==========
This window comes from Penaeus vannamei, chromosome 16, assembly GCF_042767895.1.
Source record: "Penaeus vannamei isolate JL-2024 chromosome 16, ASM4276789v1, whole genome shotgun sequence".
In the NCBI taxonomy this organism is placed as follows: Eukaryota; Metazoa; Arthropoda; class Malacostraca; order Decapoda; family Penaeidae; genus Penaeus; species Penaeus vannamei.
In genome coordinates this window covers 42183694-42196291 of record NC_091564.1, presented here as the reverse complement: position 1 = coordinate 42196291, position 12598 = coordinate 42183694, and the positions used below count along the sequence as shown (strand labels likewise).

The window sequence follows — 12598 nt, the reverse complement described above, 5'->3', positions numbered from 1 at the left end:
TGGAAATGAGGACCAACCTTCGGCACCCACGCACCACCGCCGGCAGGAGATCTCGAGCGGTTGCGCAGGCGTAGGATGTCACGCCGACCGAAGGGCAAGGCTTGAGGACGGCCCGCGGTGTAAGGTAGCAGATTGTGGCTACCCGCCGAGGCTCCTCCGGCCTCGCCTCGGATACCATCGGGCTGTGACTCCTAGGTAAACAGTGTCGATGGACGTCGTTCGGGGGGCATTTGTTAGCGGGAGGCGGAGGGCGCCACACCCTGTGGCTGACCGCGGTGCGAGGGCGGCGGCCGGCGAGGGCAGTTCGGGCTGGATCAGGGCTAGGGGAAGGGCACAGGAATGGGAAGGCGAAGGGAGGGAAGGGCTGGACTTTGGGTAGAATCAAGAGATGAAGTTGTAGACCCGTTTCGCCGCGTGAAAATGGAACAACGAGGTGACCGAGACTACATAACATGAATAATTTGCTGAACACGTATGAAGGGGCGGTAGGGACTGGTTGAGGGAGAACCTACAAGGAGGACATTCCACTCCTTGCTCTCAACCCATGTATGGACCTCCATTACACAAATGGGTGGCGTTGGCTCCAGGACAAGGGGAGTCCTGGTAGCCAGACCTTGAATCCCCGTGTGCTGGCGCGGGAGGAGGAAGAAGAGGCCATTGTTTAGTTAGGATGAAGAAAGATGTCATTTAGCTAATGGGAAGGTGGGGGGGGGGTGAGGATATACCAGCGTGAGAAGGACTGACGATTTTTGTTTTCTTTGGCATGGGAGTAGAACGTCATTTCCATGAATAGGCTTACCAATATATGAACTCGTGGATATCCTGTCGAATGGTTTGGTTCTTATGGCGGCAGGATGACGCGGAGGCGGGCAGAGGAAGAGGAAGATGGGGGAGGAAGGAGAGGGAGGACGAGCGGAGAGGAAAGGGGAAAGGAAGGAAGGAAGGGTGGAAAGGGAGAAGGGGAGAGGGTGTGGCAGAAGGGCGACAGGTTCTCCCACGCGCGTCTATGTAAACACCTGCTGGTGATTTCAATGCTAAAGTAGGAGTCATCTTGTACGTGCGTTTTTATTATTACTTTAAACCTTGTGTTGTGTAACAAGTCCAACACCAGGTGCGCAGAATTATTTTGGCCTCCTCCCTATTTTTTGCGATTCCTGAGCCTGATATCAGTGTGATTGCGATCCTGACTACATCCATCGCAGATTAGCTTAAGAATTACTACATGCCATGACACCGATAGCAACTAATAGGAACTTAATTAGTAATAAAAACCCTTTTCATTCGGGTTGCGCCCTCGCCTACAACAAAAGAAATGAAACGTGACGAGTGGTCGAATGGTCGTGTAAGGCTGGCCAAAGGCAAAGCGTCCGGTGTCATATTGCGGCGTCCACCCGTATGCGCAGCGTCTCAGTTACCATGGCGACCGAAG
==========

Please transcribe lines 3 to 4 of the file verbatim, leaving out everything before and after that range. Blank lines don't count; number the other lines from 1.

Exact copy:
In the NCBI taxonomy this organism is placed as follows: Eukaryota; Metazoa; Arthropoda; class Malacostraca; order Decapoda; family Penaeidae; genus Penaeus; species Penaeus vannamei.
In genome coordinates this window covers 42183694-42196291 of record NC_091564.1, presented here as the reverse complement: position 1 = coordinate 42196291, position 12598 = coordinate 42183694, and the positions used below count along the sequence as shown (strand labels likewise).